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frowning man sinking stock exchange - stock market crash impact on autism and anxiety
  • Posted March 17, 2020

Stock Market, Autism, and Anxiety

Why the most anxious are the best prepared

For the past several days, these topics are all that has been on my social media feeds. It is all I am reading, and it is all anyone wants to talk with me about. That being said, one thing occurred to me on a day the market dropped 12%, and the president warned of a possible recession.

I never see the topics in my title mentioned in the same post, article, blog or even sentence! As an autistic CFP® who works with other families and individuals, I have been very busy the past couple weeks. I have been working hard on research, emailing and calling clients to let them know that although I am watching their investments, and although I am capable of making changes, that I have a plan and the best course of action is to actually do nothing. And you know what? I feel okay.

Do you know why I am feeling okay, and not very anxious (my normal state)? The “do nothing” recommendation is the most logical recommendation that could be made, it is simple, historically correct. Buying and Holding has always been a recommended strategy because it works. Warren Buffet and Jack Bogle have been citing the correlation between buying and holding and economic growth for the duration of their careers. “If you hold in the stock market, you will grow with America”, they say. “If you aren’t willing to own a stock for ten years, don’t even think about owning it for ten minutes.” (- Buffet, 1996)

I am taking my emotions out of the equation. Instead, I am talking to my clients in a logical way. They by-and-large understand that things will come back, the market will recover, this is what happens, and they trust me to be the steward for their investments, and in turn their future.

Buffet has said many things, and on the surface they seem so obvious, because they are. “Be greedy when others are fearful, be fearful when others are greedy — The stock market is a mechanism to take money away from the impatient and hand to the patient”

There are real concerns, real data, real scenarios, and real options. I plan every minute of every day trying to think of the worst-case scenario. I try to think of all the possible ways something can go wrong, and the best way to prevent them (because that is my nature). I am not emotionless—in fact, my emotions are pretty intense. That being said, in times like these due to my intense interest mixed with my innate personality, I am able to hyper focus, look at the data, and come up with a plan for what happens next.

When we think about individuals, especially with autism and neurodiversity, one of the often mentioned “deficits” is getting stuck in the details, rather than the big picture. I think if we reexamine this from a competence-based model, we will realize that seeing the details may be what makes us so good at something!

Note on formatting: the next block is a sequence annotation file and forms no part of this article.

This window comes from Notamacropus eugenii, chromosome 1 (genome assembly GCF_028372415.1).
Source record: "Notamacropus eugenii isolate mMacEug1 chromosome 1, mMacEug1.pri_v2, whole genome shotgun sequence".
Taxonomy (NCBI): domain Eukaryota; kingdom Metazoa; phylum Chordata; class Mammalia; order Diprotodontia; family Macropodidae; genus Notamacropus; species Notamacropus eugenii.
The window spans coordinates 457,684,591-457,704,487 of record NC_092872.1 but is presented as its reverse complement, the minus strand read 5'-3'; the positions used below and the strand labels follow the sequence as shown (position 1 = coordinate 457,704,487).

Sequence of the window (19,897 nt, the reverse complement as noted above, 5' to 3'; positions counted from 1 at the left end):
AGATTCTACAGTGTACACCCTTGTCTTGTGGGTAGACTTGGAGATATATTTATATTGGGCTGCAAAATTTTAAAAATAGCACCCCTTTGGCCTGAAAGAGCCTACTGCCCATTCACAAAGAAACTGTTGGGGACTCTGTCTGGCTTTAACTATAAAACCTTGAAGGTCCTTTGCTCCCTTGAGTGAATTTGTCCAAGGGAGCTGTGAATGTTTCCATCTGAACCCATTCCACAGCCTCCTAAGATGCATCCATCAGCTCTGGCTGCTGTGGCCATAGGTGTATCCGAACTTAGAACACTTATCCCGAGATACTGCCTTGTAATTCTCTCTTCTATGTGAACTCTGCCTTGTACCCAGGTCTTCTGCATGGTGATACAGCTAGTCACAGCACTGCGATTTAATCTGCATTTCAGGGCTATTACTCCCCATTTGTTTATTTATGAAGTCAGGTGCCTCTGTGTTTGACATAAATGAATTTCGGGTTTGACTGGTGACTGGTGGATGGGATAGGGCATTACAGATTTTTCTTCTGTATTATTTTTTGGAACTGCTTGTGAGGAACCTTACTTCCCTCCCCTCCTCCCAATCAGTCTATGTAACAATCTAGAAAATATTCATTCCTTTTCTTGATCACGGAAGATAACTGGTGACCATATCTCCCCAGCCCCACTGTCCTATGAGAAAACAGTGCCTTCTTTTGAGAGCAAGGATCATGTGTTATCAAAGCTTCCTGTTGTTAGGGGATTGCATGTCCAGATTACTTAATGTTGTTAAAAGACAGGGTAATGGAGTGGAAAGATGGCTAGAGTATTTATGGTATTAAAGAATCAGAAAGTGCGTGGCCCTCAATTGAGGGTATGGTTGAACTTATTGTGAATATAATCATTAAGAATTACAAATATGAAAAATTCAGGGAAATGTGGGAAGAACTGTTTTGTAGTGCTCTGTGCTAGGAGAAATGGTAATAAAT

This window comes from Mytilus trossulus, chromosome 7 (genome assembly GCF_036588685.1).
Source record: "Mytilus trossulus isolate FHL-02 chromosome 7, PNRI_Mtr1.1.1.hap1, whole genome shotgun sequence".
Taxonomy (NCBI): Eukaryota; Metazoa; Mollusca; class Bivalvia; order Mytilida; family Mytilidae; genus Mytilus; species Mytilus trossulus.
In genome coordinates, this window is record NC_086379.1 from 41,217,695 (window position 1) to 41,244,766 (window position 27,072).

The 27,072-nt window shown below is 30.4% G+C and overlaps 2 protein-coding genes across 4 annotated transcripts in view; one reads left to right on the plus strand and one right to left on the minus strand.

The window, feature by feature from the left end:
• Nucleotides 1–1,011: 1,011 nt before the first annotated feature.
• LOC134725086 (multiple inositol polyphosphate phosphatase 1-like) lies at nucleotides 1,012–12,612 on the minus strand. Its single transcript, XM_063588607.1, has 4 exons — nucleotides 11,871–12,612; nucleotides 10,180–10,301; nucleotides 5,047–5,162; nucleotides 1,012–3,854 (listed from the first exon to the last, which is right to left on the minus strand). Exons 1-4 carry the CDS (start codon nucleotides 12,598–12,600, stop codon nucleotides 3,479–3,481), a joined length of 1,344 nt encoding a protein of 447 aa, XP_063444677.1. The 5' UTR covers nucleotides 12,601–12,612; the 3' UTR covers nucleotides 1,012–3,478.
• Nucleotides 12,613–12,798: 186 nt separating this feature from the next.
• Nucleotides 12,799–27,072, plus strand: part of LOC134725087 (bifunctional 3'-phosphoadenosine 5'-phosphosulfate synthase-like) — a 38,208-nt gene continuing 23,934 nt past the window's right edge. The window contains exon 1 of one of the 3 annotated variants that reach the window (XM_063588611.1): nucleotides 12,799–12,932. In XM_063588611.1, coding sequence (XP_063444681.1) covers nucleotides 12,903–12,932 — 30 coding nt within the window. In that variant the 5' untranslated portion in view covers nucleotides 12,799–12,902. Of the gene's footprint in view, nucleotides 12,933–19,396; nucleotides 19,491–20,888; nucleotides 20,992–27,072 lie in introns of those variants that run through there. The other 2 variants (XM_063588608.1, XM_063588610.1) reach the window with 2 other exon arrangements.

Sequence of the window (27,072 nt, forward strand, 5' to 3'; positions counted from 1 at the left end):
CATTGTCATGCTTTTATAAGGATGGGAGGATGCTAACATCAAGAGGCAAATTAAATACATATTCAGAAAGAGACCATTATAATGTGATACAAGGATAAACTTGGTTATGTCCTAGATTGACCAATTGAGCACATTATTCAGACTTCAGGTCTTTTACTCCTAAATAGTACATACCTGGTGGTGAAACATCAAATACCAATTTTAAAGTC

The ability to see the details so well allows us to see every possible scenario, and allows us to see options to prepare for all of them. If we follow the theory that there are three types of thinkers (visual, fact, and pattern) – I personally fall squarely into the pattern category (as many in this community do). I look for patterns, I look to see what can go wrong, and at the worst possible time. Because of this, as it turns out, in a time like right now where the world is in a panic, I actually feel relatively prepared.

Just like many autistic individuals, I can definitely become anxious over the change in routine, and the things that I think about may seem silly to others. For example, on the drive home last week listening to a Bloomberg interview it occurred to me that if businesses shut down for more than a month, I may not be able to get my scheduled haircut in a month when I am due for my appointment (every 6 weeks, on the dot). Haircuts are hard for me because I despise light touches. It makes me uncomfortable and uneasy. This had me noticeably anxious and upset. I was not sure what I would do if I was not able to follow my routine, if my hair got too long. This fear was reassured by my amazing and loving wife who after some convincing conceded that if hair cut places were closed, she would cut my hair. Whew. Crisis avoided.

Yes the market will come back, it always has. However, when we see our money electronically go down 30% in a short period of time, when we see years’ worth of hard work and savings vanished in less than a day, it is of course understandably easy to get frustrated or possibly even more appropriate – scared. I tell all of my clients when it comes to investing, my main goal is to make sure when things get bad, which they will, that you will not take out all your money and put it under the mattress. It is my job to be the steward of the ship in these hard times and make sure that nobody gets to the point where they can’t sleep at night. Rest easy everyone, we have you covered.

We are so busy worrying about the day-to-day, the little details we get caught up with, that sometimes we forget to plan for the future. However, this is really a case where planning and not planning look exactly the same.

This is where we need the rational minds, the thinkers who at times can seem the most irrational and anxious. Focus on the facts, focus on the long-term picture. Will your immediate or future plans be changed? Yes. My account is down, however maybe there are investments that are holding up well, maybe I can take money from those. There is going to be a time here where buying low and trying to sell high makes sense. I will be there with you to make those decisions.

We need to remember that some things are inevitable, and this is a reminder to start planning and talking. We also need this as a reminder that the word needs all different kinds of minds and we can see here why that is so true!